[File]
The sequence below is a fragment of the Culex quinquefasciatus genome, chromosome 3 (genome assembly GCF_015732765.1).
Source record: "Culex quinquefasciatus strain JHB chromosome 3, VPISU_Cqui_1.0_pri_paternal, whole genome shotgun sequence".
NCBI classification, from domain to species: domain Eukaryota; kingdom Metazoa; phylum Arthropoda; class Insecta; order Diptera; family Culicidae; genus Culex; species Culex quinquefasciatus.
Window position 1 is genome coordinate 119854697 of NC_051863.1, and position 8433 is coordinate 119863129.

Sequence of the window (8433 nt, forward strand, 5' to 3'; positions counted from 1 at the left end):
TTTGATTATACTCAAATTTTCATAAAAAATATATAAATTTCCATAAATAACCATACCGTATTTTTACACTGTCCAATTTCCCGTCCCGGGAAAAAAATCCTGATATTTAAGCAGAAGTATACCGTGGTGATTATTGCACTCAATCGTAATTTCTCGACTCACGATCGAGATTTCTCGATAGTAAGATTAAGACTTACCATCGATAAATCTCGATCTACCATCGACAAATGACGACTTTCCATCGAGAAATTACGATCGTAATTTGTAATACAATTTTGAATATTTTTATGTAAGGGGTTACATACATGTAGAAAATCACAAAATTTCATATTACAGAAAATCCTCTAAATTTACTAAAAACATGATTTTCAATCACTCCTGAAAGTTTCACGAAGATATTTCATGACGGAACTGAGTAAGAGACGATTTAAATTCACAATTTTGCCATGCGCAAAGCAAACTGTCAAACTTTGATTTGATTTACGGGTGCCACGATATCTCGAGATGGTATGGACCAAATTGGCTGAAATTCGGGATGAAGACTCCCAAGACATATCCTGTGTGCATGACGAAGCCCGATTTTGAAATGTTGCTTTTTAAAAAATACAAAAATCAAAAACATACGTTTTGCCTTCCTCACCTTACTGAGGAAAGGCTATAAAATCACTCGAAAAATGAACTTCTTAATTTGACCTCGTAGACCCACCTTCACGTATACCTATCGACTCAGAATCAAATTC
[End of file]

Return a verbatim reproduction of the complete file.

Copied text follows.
The sequence below is a fragment of the Culex quinquefasciatus genome, chromosome 3 (genome assembly GCF_015732765.1).
Source record: "Culex quinquefasciatus strain JHB chromosome 3, VPISU_Cqui_1.0_pri_paternal, whole genome shotgun sequence".
NCBI classification, from domain to species: domain Eukaryota; kingdom Metazoa; phylum Arthropoda; class Insecta; order Diptera; family Culicidae; genus Culex; species Culex quinquefasciatus.
Window position 1 is genome coordinate 119854697 of NC_051863.1, and position 8433 is coordinate 119863129.

Sequence of the window (8433 nt, forward strand, 5' to 3'; positions counted from 1 at the left end):
TTTGATTATACTCAAATTTTCATAAAAAATATATAAATTTCCATAAATAACCATACCGTATTTTTACACTGTCCAATTTCCCGTCCCGGGAAAAAAATCCTGATATTTAAGCAGAAGTATACCGTGGTGATTATTGCACTCAATCGTAATTTCTCGACTCACGATCGAGATTTCTCGATAGTAAGATTAAGACTTACCATCGATAAATCTCGATCTACCATCGACAAATGACGACTTTCCATCGAGAAATTACGATCGTAATTTGTAATACAATTTTGAATATTTTTATGTAAGGGGTTACATACATGTAGAAAATCACAAAATTTCATATTACAGAAAATCCTCTAAATTTACTAAAAACATGATTTTCAATCACTCCTGAAAGTTTCACGAAGATATTTCATGACGGAACTGAGTAAGAGACGATTTAAATTCACAATTTTGCCATGCGCAAAGCAAACTGTCAAACTTTGATTTGATTTACGGGTGCCACGATATCTCGAGATGGTATGGACCAAATTGGCTGAAATTCGGGATGAAGACTCCCAAGACATATCCTGTGTGCATGACGAAGCCCGATTTTGAAATGTTGCTTTTTAAAAAATACAAAAATCAAAAACATACGTTTTGCCTTCCTCACCTTACTGAGGAAAGGCTATAAAATCACTCGAAAAATGAACTTCTTAATTTGACCTCGTAGACCCACCTTCACGTATACCTATCGACTCAGAATCAAATTC